Apple’s MacBook Air cannot support the recently launched Intel Ultra Low Voltage i3, i5 and i7 processors.
Intel, the biggest manufacturer of motherboards in the world recently launched its new range of motherboards in the category of Ultra Low Voltage. Amongst the launched motherboards, the range includes highly powerful i3, i5 and i7 processors with varying processing speeds and enormous ultra boosting powers. Being powerful motherboards still don’t make a cut to fit into the new range of Mac Book Air. It is not only a bad news for Intel but also dismay for Apple’s Mac Book range, as it was planning to upgrade its range of AIR notebooks with faster processing. Apple was banking on Intel to come up with processors to fit into their note books, but now they are left with no good choices.
Amongst the range provided by Intel, the closest to fit into MacBook Air would have been Core i5-540UM, which has a nominal speed rating of only 1.2GH. This is much lower than the current MacBook Air’s LV Core 2 Duo at 1.86GHz or 2.13GHz. Intel’s i5 processor can boost a single core up to 2GHz when conditions are right for turbo boost. So when both the cores are boosted in prevailing suitable conditions there will be performance advantages existing on certain hyper threading friendly workloads even when running at a lower clock speed.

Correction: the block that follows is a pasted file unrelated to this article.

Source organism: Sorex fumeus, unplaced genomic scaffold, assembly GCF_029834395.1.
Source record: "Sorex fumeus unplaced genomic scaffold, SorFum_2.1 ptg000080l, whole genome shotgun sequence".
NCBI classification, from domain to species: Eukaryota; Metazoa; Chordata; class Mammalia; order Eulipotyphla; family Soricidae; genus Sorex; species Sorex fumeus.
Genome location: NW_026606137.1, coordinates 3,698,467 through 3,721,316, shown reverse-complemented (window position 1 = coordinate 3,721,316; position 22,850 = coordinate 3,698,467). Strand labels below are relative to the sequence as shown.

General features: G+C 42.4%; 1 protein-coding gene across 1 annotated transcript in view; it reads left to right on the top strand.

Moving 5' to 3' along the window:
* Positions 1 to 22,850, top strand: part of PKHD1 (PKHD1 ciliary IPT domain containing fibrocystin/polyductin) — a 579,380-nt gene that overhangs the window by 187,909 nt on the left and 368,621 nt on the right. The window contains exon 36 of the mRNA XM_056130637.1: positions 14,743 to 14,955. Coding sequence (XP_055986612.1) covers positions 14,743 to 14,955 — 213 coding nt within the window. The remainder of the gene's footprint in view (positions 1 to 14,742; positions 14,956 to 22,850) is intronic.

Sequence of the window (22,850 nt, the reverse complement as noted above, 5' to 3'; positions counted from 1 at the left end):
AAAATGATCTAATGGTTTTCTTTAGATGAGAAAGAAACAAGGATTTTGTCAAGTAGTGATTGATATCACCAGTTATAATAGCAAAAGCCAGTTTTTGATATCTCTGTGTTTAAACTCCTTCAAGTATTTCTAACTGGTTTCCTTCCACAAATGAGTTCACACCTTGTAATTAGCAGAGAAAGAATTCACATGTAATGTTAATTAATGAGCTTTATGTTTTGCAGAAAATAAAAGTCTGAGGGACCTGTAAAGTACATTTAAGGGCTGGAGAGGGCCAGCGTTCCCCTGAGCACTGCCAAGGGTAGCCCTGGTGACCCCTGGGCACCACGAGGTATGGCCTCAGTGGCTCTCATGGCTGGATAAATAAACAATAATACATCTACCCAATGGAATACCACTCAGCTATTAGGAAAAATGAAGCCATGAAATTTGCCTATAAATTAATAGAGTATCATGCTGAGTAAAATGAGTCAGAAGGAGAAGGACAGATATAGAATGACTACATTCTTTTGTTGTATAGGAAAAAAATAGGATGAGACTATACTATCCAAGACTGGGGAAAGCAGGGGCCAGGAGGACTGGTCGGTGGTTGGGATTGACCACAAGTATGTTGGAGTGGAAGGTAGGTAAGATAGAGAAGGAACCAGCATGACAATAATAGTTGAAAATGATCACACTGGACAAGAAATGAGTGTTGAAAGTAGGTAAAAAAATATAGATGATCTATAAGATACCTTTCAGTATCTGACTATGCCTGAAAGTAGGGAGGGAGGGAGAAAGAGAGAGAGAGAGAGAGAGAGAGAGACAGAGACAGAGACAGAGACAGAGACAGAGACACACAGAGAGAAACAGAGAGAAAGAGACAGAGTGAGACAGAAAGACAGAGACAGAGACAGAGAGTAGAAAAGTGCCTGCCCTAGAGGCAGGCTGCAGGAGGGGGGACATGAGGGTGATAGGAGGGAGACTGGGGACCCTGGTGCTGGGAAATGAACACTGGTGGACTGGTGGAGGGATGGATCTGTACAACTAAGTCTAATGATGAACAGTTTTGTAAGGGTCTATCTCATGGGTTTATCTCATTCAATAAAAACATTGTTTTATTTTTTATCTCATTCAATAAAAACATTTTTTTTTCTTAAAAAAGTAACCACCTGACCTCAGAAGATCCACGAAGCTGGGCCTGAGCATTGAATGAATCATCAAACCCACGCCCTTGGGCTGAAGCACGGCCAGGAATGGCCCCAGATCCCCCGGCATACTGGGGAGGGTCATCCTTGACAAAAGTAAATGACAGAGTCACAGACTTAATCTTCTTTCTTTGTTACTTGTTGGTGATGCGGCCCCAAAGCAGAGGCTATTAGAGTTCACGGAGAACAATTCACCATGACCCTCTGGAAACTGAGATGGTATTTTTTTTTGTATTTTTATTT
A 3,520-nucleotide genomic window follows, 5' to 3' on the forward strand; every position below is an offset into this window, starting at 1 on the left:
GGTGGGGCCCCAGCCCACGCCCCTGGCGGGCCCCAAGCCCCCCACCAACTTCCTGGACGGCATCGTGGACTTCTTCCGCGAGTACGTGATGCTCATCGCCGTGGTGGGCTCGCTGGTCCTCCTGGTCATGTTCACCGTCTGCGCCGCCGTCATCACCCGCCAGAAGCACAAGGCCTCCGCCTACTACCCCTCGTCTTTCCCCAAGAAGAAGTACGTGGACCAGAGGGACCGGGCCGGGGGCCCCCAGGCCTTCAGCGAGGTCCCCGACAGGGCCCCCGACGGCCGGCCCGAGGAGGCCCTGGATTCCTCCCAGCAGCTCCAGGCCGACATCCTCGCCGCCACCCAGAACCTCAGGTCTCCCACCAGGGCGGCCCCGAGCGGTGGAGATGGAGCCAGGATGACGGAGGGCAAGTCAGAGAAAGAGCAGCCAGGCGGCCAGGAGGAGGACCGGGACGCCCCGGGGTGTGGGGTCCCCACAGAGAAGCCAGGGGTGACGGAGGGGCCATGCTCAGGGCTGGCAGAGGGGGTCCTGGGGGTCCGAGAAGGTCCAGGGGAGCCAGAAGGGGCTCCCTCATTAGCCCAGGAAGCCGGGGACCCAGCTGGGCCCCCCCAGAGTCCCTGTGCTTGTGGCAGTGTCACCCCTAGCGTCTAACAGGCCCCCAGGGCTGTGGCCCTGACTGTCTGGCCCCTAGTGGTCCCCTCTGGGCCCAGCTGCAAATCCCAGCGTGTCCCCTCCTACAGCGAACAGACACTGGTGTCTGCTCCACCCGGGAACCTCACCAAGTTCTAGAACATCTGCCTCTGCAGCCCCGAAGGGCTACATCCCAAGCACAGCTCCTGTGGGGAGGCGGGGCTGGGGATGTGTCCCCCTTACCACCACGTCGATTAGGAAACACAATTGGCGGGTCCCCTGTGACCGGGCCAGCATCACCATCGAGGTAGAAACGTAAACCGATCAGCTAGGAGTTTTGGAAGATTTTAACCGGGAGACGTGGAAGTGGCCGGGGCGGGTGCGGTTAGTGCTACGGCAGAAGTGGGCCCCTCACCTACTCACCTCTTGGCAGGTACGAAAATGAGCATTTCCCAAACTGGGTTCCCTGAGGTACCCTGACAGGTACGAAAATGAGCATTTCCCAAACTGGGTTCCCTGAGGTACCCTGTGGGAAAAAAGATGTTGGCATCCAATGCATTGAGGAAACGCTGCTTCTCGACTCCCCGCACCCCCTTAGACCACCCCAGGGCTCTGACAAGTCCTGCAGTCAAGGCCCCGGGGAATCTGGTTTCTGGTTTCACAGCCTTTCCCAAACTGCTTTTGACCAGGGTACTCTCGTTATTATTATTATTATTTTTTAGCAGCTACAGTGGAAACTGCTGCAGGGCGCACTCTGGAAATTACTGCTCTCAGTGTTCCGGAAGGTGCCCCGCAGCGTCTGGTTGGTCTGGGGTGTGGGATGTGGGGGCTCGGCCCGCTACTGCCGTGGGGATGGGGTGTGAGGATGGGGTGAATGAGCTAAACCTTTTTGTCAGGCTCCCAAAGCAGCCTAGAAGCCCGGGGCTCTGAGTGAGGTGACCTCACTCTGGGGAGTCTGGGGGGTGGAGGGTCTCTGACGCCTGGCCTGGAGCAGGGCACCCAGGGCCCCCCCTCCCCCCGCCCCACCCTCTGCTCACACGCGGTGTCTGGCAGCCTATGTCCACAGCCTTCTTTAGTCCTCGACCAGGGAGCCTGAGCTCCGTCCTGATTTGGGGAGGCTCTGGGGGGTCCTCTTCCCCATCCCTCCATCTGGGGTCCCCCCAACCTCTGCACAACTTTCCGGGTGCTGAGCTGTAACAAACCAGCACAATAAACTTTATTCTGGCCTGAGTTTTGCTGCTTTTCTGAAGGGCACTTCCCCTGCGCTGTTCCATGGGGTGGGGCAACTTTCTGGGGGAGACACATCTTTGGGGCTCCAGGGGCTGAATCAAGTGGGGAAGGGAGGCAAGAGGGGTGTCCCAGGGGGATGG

The current Mac Book Air runs on Core 2 Duos which runs with 6 MB memory cache while the 540 UM i5 processors run on a memory cache down to 3 MB, which is disadvantageous. The reduced memory cache is may be the reason for availing such hyper threading and super boosting.
Though the Apple may do away with the lower memory cache and may take the issue as secondary, but the main problem is related to graphics. The myriad range of Intel processors inclusive of the latest ULV processors comes with a fade lower graphics of Intel HD, which the Apple can’t accept. As it can never be compared to what Apple is currently offering that is NVIDIA 9400M integrated graphics.
Trying to fix away all the problems related to graphics and lower memory cache, Apple is trying to fix in a discrete Mobile GPU and also use its switching technology. But the problem occurs when the size of the motherboard has been made after the change is twice the size of the motherboard currently fitted into the available Mac Book Air. This only means that Apple has to still be stuck on the old fad of Core 2 Duo’s and not offer the public with any upgraded Air’s.
Other than offering a performance boost by giving away four GB of memory RAM, Apple has the only of option of settling its issues with NVIDIA to RAM in NVIDIA 320 and come up with a gripping product in the market.